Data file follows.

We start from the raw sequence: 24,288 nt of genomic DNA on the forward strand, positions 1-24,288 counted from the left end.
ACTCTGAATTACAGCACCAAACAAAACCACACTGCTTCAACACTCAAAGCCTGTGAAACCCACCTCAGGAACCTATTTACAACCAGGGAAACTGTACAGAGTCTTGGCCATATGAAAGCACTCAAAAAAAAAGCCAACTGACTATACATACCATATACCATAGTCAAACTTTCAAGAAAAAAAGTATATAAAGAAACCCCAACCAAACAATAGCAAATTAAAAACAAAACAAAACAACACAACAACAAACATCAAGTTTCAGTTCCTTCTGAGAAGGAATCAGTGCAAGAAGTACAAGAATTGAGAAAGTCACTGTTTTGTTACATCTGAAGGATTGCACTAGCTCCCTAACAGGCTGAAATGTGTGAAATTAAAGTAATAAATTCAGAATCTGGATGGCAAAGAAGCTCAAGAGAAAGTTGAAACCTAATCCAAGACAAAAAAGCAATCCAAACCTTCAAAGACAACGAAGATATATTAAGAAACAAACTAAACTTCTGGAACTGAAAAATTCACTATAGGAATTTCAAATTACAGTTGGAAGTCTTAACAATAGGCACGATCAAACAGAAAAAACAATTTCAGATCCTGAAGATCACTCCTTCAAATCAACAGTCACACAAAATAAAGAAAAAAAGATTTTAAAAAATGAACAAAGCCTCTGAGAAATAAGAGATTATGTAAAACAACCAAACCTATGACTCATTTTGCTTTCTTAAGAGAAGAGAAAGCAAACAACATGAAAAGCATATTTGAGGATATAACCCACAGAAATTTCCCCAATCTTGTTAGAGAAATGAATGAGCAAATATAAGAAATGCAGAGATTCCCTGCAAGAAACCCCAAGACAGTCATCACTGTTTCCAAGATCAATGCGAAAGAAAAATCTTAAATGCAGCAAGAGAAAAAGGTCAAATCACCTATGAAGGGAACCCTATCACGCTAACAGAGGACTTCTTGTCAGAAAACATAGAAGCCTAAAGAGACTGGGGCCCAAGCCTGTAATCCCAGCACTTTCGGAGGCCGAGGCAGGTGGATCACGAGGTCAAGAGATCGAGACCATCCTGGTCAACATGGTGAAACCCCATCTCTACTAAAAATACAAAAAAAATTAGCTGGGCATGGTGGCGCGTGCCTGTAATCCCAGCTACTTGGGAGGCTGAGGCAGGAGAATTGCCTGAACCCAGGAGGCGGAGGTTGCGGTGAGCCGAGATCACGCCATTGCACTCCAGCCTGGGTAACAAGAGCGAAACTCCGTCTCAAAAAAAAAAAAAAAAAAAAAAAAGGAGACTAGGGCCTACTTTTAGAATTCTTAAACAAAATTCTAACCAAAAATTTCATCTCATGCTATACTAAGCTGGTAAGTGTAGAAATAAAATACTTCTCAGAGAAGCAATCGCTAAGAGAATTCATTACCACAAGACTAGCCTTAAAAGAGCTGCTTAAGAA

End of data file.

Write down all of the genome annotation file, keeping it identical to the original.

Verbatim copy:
We start from the raw sequence: 24,288 nt of genomic DNA on the forward strand, positions 1-24,288 counted from the left end.
ACTCTGAATTACAGCACCAAACAAAACCACACTGCTTCAACACTCAAAGCCTGTGAAACCCACCTCAGGAACCTATTTACAACCAGGGAAACTGTACAGAGTCTTGGCCATATGAAAGCACTCAAAAAAAAAGCCAACTGACTATACATACCATATACCATAGTCAAACTTTCAAGAAAAAAAGTATATAAAGAAACCCCAACCAAACAATAGCAAATTAAAAACAAAACAAAACAACACAACAACAAACATCAAGTTTCAGTTCCTTCTGAGAAGGAATCAGTGCAAGAAGTACAAGAATTGAGAAAGTCACTGTTTTGTTACATCTGAAGGATTGCACTAGCTCCCTAACAGGCTGAAATGTGTGAAATTAAAGTAATAAATTCAGAATCTGGATGGCAAAGAAGCTCAAGAGAAAGTTGAAACCTAATCCAAGACAAAAAAGCAATCCAAACCTTCAAAGACAACGAAGATATATTAAGAAACAAACTAAACTTCTGGAACTGAAAAATTCACTATAGGAATTTCAAATTACAGTTGGAAGTCTTAACAATAGGCACGATCAAACAGAAAAAACAATTTCAGATCCTGAAGATCACTCCTTCAAATCAACAGTCACACAAAATAAAGAAAAAAAGATTTTAAAAAATGAACAAAGCCTCTGAGAAATAAGAGATTATGTAAAACAACCAAACCTATGACTCATTTTGCTTTCTTAAGAGAAGAGAAAGCAAACAACATGAAAAGCATATTTGAGGATATAACCCACAGAAATTTCCCCAATCTTGTTAGAGAAATGAATGAGCAAATATAAGAAATGCAGAGATTCCCTGCAAGAAACCCCAAGACAGTCATCACTGTTTCCAAGATCAATGCGAAAGAAAAATCTTAAATGCAGCAAGAGAAAAAGGTCAAATCACCTATGAAGGGAACCCTATCACGCTAACAGAGGACTTCTTGTCAGAAAACATAGAAGCCTAAAGAGACTGGGGCCCAAGCCTGTAATCCCAGCACTTTCGGAGGCCGAGGCAGGTGGATCACGAGGTCAAGAGATCGAGACCATCCTGGTCAACATGGTGAAACCCCATCTCTACTAAAAATACAAAAAAAATTAGCTGGGCATGGTGGCGCGTGCCTGTAATCCCAGCTACTTGGGAGGCTGAGGCAGGAGAATTGCCTGAACCCAGGAGGCGGAGGTTGCGGTGAGCCGAGATCACGCCATTGCACTCCAGCCTGGGTAACAAGAGCGAAACTCCGTCTCAAAAAAAAAAAAAAAAAAAAAAAAGGAGACTAGGGCCTACTTTTAGAATTCTTAAACAAAATTCTAACCAAAAATTTCATCTCATGCTATACTAAGCTGGTAAGTGTAGAAATAAAATACTTCTCAGAGAAGCAATCGCTAAGAGAATTCATTACCACAAGACTAGCCTTAAAAGAGCTGCTTAAGAA